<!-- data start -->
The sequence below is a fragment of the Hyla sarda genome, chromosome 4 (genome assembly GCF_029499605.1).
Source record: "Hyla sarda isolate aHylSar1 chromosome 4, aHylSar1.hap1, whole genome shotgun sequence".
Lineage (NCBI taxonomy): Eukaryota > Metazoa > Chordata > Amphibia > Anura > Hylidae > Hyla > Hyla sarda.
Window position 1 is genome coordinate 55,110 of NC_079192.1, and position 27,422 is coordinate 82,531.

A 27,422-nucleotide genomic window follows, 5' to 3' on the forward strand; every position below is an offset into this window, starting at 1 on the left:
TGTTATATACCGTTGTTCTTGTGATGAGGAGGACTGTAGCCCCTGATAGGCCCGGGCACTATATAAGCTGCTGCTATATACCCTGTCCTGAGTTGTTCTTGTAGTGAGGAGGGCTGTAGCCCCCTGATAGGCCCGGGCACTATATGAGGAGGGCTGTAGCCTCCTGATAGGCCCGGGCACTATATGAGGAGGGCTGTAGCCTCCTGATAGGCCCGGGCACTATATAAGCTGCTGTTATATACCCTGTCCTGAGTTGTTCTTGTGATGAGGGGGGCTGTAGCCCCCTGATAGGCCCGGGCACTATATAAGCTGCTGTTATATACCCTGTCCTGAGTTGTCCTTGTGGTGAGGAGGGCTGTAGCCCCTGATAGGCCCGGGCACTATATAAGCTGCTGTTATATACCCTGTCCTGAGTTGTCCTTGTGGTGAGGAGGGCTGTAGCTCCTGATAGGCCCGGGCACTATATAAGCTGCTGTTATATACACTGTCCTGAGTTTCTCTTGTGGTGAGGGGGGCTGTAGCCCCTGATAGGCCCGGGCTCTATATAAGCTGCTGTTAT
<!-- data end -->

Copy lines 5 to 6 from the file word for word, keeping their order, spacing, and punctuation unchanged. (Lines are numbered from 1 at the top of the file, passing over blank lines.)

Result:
A 27,422-nucleotide genomic window follows, 5' to 3' on the forward strand; every position below is an offset into this window, starting at 1 on the left:
TGTTATATACCGTTGTTCTTGTGATGAGGAGGACTGTAGCCCCTGATAGGCCCGGGCACTATATAAGCTGCTGCTATATACCCTGTCCTGAGTTGTTCTTGTAGTGAGGAGGGCTGTAGCCCCCTGATAGGCCCGGGCACTATATGAGGAGGGCTGTAGCCTCCTGATAGGCCCGGGCACTATATGAGGAGGGCTGTAGCCTCCTGATAGGCCCGGGCACTATATAAGCTGCTGTTATATACCCTGTCCTGAGTTGTTCTTGTGATGAGGGGGGCTGTAGCCCCCTGATAGGCCCGGGCACTATATAAGCTGCTGTTATATACCCTGTCCTGAGTTGTCCTTGTGGTGAGGAGGGCTGTAGCCCCTGATAGGCCCGGGCACTATATAAGCTGCTGTTATATACCCTGTCCTGAGTTGTCCTTGTGGTGAGGAGGGCTGTAGCTCCTGATAGGCCCGGGCACTATATAAGCTGCTGTTATATACACTGTCCTGAGTTTCTCTTGTGGTGAGGGGGGCTGTAGCCCCTGATAGGCCCGGGCTCTATATAAGCTGCTGTTAT